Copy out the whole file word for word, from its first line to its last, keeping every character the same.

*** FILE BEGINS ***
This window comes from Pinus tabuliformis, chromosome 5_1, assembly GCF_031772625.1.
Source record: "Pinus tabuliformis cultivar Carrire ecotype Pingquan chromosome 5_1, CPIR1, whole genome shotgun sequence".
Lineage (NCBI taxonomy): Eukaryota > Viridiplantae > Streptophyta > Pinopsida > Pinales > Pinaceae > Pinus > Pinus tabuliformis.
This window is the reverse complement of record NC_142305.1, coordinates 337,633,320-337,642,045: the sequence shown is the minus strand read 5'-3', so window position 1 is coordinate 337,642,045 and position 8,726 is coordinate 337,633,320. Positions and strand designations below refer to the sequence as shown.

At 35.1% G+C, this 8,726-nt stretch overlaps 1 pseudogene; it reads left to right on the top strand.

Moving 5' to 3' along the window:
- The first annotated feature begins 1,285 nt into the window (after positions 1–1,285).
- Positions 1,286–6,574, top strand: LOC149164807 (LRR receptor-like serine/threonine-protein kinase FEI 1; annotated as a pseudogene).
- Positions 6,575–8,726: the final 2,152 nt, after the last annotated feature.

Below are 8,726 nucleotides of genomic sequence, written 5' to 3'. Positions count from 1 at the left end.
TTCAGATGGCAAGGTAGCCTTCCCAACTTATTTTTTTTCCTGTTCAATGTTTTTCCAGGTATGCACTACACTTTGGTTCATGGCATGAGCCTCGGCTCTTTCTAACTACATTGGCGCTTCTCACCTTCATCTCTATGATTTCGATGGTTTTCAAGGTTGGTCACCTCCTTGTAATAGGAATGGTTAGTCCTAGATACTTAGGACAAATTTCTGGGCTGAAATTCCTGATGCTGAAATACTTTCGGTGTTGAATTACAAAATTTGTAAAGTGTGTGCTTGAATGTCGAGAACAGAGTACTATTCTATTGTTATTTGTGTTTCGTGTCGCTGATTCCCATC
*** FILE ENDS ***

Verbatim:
This window comes from Pinus tabuliformis, chromosome 5_1, assembly GCF_031772625.1.
Source record: "Pinus tabuliformis cultivar Carrire ecotype Pingquan chromosome 5_1, CPIR1, whole genome shotgun sequence".
Lineage (NCBI taxonomy): Eukaryota > Viridiplantae > Streptophyta > Pinopsida > Pinales > Pinaceae > Pinus > Pinus tabuliformis.
This window is the reverse complement of record NC_142305.1, coordinates 337,633,320-337,642,045: the sequence shown is the minus strand read 5'-3', so window position 1 is coordinate 337,642,045 and position 8,726 is coordinate 337,633,320. Positions and strand designations below refer to the sequence as shown.

At 35.1% G+C, this 8,726-nt stretch overlaps 1 pseudogene; it reads left to right on the top strand.

Moving 5' to 3' along the window:
- The first annotated feature begins 1,285 nt into the window (after positions 1–1,285).
- Positions 1,286–6,574, top strand: LOC149164807 (LRR receptor-like serine/threonine-protein kinase FEI 1; annotated as a pseudogene).
- Positions 6,575–8,726: the final 2,152 nt, after the last annotated feature.

Below are 8,726 nucleotides of genomic sequence, written 5' to 3'. Positions count from 1 at the left end.
TTCAGATGGCAAGGTAGCCTTCCCAACTTATTTTTTTTCCTGTTCAATGTTTTTCCAGGTATGCACTACACTTTGGTTCATGGCATGAGCCTCGGCTCTTTCTAACTACATTGGCGCTTCTCACCTTCATCTCTATGATTTCGATGGTTTTCAAGGTTGGTCACCTCCTTGTAATAGGAATGGTTAGTCCTAGATACTTAGGACAAATTTCTGGGCTGAAATTCCTGATGCTGAAATACTTTCGGTGTTGAATTACAAAATTTGTAAAGTGTGTGCTTGAATGTCGAGAACAGAGTACTATTCTATTGTTATTTGTGTTTCGTGTCGCTGATTCCCATC